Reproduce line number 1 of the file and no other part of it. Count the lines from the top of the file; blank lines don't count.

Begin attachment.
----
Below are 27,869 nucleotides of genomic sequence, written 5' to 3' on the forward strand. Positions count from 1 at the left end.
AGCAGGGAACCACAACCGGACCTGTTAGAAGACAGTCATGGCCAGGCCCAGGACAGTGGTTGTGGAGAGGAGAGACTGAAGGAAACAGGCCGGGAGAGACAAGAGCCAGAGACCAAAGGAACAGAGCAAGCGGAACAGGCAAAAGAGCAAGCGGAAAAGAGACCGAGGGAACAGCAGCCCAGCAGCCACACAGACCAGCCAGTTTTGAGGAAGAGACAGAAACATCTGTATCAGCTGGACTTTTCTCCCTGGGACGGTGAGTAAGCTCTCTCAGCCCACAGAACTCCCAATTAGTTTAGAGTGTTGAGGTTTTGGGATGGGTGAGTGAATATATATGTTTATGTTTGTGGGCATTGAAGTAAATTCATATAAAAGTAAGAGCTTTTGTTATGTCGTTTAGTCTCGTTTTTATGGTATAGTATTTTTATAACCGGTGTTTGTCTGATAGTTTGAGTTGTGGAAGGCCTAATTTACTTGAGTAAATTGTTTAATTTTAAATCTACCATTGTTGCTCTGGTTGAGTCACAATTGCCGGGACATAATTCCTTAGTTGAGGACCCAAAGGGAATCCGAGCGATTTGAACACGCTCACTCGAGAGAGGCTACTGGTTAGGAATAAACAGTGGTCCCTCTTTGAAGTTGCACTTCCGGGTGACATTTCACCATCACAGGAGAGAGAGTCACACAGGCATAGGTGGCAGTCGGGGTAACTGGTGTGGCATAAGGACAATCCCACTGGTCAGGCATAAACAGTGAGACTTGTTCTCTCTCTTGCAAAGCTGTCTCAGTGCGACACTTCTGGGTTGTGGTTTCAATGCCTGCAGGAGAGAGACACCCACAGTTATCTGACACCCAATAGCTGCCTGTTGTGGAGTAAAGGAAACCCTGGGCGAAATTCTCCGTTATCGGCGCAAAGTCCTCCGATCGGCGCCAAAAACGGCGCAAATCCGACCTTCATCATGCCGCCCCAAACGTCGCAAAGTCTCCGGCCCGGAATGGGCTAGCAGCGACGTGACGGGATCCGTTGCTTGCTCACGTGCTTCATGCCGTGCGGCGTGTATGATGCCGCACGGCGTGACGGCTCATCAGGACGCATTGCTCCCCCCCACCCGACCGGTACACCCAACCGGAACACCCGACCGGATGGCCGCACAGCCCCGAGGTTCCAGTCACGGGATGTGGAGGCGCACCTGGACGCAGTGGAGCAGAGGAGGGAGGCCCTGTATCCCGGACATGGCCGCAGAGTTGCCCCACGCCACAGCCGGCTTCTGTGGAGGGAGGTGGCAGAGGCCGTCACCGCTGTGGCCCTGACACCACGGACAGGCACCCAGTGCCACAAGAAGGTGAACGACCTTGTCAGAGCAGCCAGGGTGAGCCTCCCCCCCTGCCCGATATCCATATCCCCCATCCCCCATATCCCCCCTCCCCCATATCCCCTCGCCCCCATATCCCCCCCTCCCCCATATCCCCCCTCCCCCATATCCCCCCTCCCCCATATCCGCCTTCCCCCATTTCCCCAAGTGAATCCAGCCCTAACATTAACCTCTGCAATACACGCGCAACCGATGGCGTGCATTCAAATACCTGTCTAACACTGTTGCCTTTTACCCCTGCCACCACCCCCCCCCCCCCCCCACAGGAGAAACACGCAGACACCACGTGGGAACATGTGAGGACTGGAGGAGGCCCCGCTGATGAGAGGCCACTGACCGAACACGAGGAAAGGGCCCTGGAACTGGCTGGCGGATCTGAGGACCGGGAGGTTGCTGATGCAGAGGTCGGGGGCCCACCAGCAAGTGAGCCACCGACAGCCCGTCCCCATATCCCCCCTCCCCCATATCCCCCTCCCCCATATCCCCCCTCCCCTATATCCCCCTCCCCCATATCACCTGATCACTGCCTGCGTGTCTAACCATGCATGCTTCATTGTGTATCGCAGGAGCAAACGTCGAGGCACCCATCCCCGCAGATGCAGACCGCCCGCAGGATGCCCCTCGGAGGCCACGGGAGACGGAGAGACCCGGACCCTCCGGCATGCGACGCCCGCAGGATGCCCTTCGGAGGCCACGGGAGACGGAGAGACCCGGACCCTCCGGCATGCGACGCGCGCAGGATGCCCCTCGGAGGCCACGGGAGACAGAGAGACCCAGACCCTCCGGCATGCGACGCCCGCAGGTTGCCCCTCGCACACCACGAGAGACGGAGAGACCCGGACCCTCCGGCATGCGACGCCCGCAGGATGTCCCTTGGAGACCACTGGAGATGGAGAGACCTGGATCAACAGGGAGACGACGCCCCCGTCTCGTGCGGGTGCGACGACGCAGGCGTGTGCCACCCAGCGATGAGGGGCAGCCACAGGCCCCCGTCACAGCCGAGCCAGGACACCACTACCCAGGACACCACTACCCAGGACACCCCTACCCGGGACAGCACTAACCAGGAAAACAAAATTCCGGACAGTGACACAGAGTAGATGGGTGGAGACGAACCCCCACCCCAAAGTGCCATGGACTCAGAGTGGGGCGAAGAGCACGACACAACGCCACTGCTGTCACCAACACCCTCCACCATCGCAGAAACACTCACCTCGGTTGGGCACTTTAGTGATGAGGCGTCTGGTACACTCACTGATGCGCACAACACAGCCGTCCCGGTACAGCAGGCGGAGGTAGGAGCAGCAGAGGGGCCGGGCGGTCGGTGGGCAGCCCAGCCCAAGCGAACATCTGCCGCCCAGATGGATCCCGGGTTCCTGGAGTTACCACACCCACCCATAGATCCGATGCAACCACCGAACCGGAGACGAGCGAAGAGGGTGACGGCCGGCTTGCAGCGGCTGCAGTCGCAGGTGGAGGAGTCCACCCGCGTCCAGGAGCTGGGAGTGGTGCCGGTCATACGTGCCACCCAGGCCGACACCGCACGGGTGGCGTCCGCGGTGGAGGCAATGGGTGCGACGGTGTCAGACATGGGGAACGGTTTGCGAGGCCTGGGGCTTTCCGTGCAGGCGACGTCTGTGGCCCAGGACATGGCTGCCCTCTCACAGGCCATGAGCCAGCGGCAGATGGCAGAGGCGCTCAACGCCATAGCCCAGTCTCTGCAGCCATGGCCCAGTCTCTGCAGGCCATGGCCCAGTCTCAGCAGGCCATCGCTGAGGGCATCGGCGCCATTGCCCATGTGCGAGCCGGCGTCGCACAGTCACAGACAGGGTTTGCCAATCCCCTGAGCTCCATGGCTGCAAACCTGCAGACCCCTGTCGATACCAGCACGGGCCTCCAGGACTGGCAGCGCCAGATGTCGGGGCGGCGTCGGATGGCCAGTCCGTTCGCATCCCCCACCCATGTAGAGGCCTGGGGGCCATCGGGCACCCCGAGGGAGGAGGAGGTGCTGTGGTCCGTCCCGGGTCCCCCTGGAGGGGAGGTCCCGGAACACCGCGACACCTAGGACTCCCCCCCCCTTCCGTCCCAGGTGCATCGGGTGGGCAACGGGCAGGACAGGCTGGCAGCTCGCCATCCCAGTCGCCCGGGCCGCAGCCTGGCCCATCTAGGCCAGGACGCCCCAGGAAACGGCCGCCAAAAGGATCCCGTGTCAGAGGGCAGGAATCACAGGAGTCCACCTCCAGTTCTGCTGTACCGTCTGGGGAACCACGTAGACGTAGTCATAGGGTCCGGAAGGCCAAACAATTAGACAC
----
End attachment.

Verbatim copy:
Below are 27,869 nucleotides of genomic sequence, written 5' to 3' on the forward strand. Positions count from 1 at the left end.